Like a photo found in National Geographic Magazine, Hallo Glacier meanders to the valley floor behind Dream Catcher as she lies at anchored behind Niniagiak Island in the NW corner of the Hallo Bay.
We arrived here around 8:30 AM this morning after an early morning departure of Kukak Bay. Star, my photographer, unfortunately was sleeping in when I slipped between Cape Nushak and Nushak Island. It was in many ways like going into Hidden Harbor. Narrow with shoals and incredible rock pinnacles thrusting up from the ocean floor on both sides.
Why, you ask didn’t I wake her? I didn’t realize how beautiful and scary the passage looked until I arrived there. Don’t get me wrong, I had 100’ of channel width and there was no issue navigating it, but with the current surging though the cut trying to push Dream Catcher off course, I was steering, no auto pilot for that run. So I couldn’t take photos and by the time she’d been awake I would be past the channel. AND NO, even though it was wider than Hidden, once a day was enough for that passage.
Later in the day we went on a bear viewing adventure with Carissa Turner one of the scientist on board and a Katmai Park Ranger. She has all sorts of field studies going on here in Halo Bay, which is part of Katmai National Park, and on the other side of the mountains in Brooks Camp as well also part of the park.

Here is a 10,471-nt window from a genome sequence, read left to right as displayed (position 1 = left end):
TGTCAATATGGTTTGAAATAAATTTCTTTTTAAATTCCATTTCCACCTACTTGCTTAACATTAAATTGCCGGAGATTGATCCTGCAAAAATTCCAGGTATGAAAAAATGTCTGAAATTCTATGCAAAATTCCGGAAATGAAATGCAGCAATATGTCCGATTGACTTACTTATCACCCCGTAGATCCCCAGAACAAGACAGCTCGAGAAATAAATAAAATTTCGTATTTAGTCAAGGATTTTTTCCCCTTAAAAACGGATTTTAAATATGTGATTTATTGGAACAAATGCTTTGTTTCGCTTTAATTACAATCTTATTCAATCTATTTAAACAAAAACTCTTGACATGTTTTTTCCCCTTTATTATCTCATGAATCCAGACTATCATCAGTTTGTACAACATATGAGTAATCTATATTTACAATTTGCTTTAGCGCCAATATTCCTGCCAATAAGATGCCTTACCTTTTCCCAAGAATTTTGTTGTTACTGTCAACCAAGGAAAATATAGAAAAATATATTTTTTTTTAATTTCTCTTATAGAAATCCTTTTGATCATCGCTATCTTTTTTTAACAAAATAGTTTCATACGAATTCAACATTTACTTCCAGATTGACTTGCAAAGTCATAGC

For once we took no shotguns, just flares and bear spray along for a shore trip. Carissa assured us that the bears would be fine, are quite use to seeing viewing parties, and due to the geography of the meadows would not feel threatened or trapped if we keep at least 50 yards distance. She was spot on!
Learned so much today from her. What grasses the bears eat, why they love this bay. Food is why! Grass, clams, and salmon equal fat and happy bears. She also said sows with cubs sometimes move close to groups of people. The rangers feel it is for safety or a more secure feeling for their cubs as the males keep their distance from people. A lot of times the sows put viewing groups between themselves and the males as well.
We saw one sow with no cubs but with enlarged teats so either the cubs had fallen prey to males or died for some reason. Another sow was perched on Nursery Peak sleeping with a single cub. Seems the sows and cubs hang around this rock outcrop. The only other sow we saw with cubs moved closer to two groups of people once a male moved too close.
It was a pretty awsome day here. To finish it off I BBQ chicken for dinner, then 6 of the party donned immersion suits and splashed and tubed around for about an hour haveing a blast!
Tomorrow is our last day. We head up to Cape Douglas in the morning and by evening should be all finished with this survey and heading home to Homer.
It is midnight and I need to be up early again so until tomorrow enjoy your day.
Rob & Star
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